On a bright and sunny Sunday, it happened. There we were, sitting up in the bleachers. And there they came, a line of black-robed, tasseled graduates processing into the gym.
There’s something indefinable in the strains of “Pomp and Circumstance.” Something deeply majestic; full of import, of meaning. “This is a momentous occasion,” it says, “and we’ve gathered today to mark it.”
Endings. Beginnings. Significant achievements. Milestones, markers and stones laid up in altars. All of that one feels, but cannot, perhaps, express as those black-robed graduates march past, and “Pomp and Circumstance,” it plays.
What a beautiful ceremony was held on the campus of Bethel College. Before a standing-room-only crowd, professors in ceremonial robes filed in; an invocation was given; the concert choir and their talented soloist sang “Nothing is Impossible,” and the rafters rang.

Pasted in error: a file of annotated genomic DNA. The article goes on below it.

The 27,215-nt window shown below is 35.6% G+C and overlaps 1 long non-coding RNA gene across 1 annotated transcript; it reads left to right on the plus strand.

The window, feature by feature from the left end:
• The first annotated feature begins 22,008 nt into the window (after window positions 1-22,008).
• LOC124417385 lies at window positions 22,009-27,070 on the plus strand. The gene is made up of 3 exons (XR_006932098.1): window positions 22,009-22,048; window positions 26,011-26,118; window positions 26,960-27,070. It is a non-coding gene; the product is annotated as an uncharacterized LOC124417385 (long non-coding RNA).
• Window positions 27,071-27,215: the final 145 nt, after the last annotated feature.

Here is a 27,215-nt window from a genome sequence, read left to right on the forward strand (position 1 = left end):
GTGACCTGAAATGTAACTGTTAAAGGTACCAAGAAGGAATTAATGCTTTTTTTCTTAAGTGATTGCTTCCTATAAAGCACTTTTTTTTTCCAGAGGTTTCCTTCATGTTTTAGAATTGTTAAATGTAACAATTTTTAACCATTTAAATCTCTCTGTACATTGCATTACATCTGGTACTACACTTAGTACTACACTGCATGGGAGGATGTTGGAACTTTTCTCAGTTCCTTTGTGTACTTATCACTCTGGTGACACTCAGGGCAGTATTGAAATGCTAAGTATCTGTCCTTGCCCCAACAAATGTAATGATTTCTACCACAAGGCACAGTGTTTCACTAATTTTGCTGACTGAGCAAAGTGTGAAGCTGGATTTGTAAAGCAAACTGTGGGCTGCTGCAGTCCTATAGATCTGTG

Then came a powerful message to the graduating class, a stirring lesson about transition times and fearing the Lord. About seeking him, not leaning on one’s own understanding, and that he would make the paths straight.
Listening, this not-graduate found herself caught up in the doctor’s words. It was during a time of trial, he said, that he found himself wondering if the Lord really knew what was happening. If he’d forgotten, somehow, and left him abandoned. Then, feeling alone one morning in his study, he looked to the sky. And saw, hanging there, the morning star.
In a still, quiet voice, the Lord spoke. “Jesus, the bright and morning star, was present yesterday. He is present today, and he will be here tomorrow.” In that moment, he knew without doubt that God did see, he did know, and that he who’d created the morning star could be trusted in trials and transitions.